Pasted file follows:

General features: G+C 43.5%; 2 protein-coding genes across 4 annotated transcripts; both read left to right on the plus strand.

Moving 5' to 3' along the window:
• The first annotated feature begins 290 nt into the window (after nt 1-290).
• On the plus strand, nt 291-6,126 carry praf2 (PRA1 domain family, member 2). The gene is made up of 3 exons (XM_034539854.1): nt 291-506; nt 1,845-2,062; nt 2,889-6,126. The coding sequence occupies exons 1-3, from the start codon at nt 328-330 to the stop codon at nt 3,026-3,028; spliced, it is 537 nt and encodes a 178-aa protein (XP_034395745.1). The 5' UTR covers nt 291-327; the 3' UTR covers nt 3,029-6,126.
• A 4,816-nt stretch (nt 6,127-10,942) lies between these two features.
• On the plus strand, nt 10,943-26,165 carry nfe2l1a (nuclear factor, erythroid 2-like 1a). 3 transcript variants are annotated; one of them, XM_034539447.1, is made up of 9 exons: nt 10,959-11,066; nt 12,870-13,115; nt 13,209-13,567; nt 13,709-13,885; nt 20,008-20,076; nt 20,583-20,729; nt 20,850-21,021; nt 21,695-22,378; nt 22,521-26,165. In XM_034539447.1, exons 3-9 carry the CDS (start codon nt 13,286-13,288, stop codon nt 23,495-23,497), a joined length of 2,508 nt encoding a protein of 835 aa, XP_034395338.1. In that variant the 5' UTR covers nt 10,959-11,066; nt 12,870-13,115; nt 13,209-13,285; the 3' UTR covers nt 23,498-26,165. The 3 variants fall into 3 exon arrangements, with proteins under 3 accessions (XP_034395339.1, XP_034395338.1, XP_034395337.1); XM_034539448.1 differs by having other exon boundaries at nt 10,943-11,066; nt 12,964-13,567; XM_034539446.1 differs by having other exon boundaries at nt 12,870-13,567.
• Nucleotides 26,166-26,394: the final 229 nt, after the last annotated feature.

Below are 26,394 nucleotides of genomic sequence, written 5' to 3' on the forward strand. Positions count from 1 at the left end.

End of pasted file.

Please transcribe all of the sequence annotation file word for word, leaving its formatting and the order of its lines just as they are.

General features: G+C 43.5%; 2 protein-coding genes across 4 annotated transcripts; both read left to right on the plus strand.

Moving 5' to 3' along the window:
• The first annotated feature begins 290 nt into the window (after nt 1-290).
• On the plus strand, nt 291-6,126 carry praf2 (PRA1 domain family, member 2). The gene is made up of 3 exons (XM_034539854.1): nt 291-506; nt 1,845-2,062; nt 2,889-6,126. The coding sequence occupies exons 1-3, from the start codon at nt 328-330 to the stop codon at nt 3,026-3,028; spliced, it is 537 nt and encodes a 178-aa protein (XP_034395745.1). The 5' UTR covers nt 291-327; the 3' UTR covers nt 3,029-6,126.
• A 4,816-nt stretch (nt 6,127-10,942) lies between these two features.
• On the plus strand, nt 10,943-26,165 carry nfe2l1a (nuclear factor, erythroid 2-like 1a). 3 transcript variants are annotated; one of them, XM_034539447.1, is made up of 9 exons: nt 10,959-11,066; nt 12,870-13,115; nt 13,209-13,567; nt 13,709-13,885; nt 20,008-20,076; nt 20,583-20,729; nt 20,850-21,021; nt 21,695-22,378; nt 22,521-26,165. In XM_034539447.1, exons 3-9 carry the CDS (start codon nt 13,286-13,288, stop codon nt 23,495-23,497), a joined length of 2,508 nt encoding a protein of 835 aa, XP_034395338.1. In that variant the 5' UTR covers nt 10,959-11,066; nt 12,870-13,115; nt 13,209-13,285; the 3' UTR covers nt 23,498-26,165. The 3 variants fall into 3 exon arrangements, with proteins under 3 accessions (XP_034395339.1, XP_034395338.1, XP_034395337.1); XM_034539448.1 differs by having other exon boundaries at nt 10,943-11,066; nt 12,964-13,567; XM_034539446.1 differs by having other exon boundaries at nt 12,870-13,567.
• Nucleotides 26,166-26,394: the final 229 nt, after the last annotated feature.

Below are 26,394 nucleotides of genomic sequence, written 5' to 3' on the forward strand. Positions count from 1 at the left end.